We’ve seen our young pitchers get called up and have success. Do you think our young bats like Isan Diaz and Monte Harrison will get called up after the Trade Deadline?
-- @TDup25

Post-Deadline sounds about right on an estimated arrival time for two to make the leap from Triple-A New Orleans to the big leagues. It may actually be closer to September or as a September callup. Of the two, I anticipate Diaz getting the nod first. Diaz has shown more consistency. Harrison has dealt with some injury issues, most recently a hamstring. Also, there is more swing and miss in Harrison’s game. Both are already on the 40-man roster, so that isn’t an issue. Diaz, 23, could get promoted earlier, if Castro is traded by July 31. With Harrison, the top priority is his continued development. Either way, I do think the organization would like for both to get at least a taste of the big leagues this year and come into 2020 ready to compete for everyday jobs.

Will the Marlins trade Sergio Romo, with his high trade value right now?
-- @EricPabon2

The Marlins are listening on many players, and Romo, who is on a one-year contract, is a likely candidate to be dealt. It’s the nature of the business, and several teams have already checked in on Romo and some other players. Infielder Neil Walker (right quad strain) is close to being reinstated. Also signed through the end of the season, Walker is another possible trade candidate. Earlier in the month, the Phillies were among the clubs interested in Walker, but Philadelphia ended up acquiring infielder Brad Miller from the Yankees for cash considerations.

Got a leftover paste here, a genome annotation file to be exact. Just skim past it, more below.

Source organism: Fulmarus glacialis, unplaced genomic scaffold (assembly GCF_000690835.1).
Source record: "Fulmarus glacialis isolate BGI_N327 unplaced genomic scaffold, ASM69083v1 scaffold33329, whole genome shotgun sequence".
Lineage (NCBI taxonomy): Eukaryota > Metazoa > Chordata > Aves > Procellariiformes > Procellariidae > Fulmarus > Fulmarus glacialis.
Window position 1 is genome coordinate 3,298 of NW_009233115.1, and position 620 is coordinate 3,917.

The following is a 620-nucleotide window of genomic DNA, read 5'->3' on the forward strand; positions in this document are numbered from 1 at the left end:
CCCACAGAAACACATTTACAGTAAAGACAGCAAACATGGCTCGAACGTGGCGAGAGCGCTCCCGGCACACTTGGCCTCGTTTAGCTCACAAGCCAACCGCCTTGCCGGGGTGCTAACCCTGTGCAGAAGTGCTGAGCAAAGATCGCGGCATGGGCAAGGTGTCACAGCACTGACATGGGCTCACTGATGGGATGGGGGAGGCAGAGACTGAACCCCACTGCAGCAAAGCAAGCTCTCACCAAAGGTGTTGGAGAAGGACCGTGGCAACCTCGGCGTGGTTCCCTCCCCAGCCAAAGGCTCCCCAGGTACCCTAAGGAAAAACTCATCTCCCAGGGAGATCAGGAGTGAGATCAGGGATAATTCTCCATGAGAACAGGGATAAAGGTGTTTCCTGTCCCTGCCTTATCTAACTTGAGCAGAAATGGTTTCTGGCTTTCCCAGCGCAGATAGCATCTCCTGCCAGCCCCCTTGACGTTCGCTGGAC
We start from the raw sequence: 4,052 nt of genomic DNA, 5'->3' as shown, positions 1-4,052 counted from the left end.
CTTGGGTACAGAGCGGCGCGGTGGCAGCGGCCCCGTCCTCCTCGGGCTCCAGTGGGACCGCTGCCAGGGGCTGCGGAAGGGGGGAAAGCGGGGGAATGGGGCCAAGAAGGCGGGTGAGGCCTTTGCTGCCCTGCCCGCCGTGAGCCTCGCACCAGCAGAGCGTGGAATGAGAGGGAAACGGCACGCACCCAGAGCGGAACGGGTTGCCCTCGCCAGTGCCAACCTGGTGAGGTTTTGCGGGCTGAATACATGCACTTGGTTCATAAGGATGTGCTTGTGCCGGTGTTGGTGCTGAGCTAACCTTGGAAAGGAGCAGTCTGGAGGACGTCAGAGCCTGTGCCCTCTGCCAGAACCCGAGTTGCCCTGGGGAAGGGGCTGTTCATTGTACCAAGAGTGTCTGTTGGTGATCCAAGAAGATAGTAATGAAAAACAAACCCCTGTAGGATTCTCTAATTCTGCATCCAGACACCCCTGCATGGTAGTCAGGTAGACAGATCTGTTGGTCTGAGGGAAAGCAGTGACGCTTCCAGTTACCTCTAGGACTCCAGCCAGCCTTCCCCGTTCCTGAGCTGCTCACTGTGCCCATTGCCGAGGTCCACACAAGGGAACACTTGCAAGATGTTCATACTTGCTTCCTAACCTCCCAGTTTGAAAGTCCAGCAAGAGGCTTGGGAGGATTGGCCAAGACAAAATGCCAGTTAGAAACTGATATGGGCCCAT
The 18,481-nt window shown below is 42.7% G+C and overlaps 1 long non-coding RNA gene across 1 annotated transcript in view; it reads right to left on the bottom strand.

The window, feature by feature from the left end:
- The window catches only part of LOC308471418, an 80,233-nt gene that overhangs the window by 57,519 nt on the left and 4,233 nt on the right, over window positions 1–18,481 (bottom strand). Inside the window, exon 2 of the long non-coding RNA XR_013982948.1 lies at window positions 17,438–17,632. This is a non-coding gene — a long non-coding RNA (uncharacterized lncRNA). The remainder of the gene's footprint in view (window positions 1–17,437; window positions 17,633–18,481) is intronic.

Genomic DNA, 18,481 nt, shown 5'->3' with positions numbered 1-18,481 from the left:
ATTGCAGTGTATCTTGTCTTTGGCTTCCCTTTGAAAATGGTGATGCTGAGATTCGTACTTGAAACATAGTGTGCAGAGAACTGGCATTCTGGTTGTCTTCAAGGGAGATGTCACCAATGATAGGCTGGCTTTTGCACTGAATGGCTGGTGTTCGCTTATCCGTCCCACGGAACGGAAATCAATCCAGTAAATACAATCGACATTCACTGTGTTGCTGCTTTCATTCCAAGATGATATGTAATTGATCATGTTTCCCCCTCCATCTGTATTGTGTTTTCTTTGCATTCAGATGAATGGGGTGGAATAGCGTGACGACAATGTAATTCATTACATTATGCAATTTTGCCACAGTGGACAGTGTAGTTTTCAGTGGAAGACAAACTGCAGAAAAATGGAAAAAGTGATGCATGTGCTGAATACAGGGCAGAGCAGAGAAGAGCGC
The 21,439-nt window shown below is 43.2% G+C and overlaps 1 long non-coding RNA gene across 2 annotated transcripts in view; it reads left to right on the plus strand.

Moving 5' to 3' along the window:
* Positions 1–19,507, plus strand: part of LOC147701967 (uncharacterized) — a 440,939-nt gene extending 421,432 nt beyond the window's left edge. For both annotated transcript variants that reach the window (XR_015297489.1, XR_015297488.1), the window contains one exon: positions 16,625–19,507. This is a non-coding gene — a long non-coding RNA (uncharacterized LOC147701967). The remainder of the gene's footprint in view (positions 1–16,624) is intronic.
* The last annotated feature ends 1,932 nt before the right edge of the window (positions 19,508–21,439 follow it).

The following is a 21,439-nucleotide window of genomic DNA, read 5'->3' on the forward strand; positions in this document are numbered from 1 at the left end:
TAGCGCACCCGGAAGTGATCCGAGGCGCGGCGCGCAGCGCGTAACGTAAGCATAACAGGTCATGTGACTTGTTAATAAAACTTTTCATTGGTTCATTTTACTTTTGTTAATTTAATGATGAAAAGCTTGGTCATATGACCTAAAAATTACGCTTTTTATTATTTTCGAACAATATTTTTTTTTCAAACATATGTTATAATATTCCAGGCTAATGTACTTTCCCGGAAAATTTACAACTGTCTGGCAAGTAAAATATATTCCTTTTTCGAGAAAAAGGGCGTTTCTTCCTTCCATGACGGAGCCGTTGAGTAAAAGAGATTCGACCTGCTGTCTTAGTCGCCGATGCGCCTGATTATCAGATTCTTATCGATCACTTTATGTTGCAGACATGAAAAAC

Castro, outfielder Curtis Granderson, lefty reliever Adam Conley and shortstop Miguel Rojas are among the players who could potentially be moved.

If right-handers Jordan Yamamoto and Zac Gallen stay, who are the odd men out in the rotation?
-- @Shaun285

Left-hander Caleb Smith (left hip inflammation) is going to make at least one rehab assignment start before being reinstated. And Pablo López (right shoulder strain) is on the 10-day injured list. Lopez, thus far, has avoided the 60-day IL, but he will not be rushed back. He’s expected to miss a bit of time, even though the club feels his strain is mild. Smith also won’t be rushed, so Yamamoto and Gallen, and Elieser Hernandez, are expected to be around at least for another start or two. Barring any setbacks, Smith will be the back, perhaps by the end of the month, or early July.

If everyone is healthy, who would be sent back to New Orleans? It probably would be decided by several factors. First, the organization is monitoring innings, and there may be some shuffling of the rotation as the season progresses. So starters with options may be sent back and forth based on usage and performance.

Joe Frisaro has covered the Marlins for MLB.com since 2002. Follow him on Twitter @JoeFrisaro and listen to his podcast.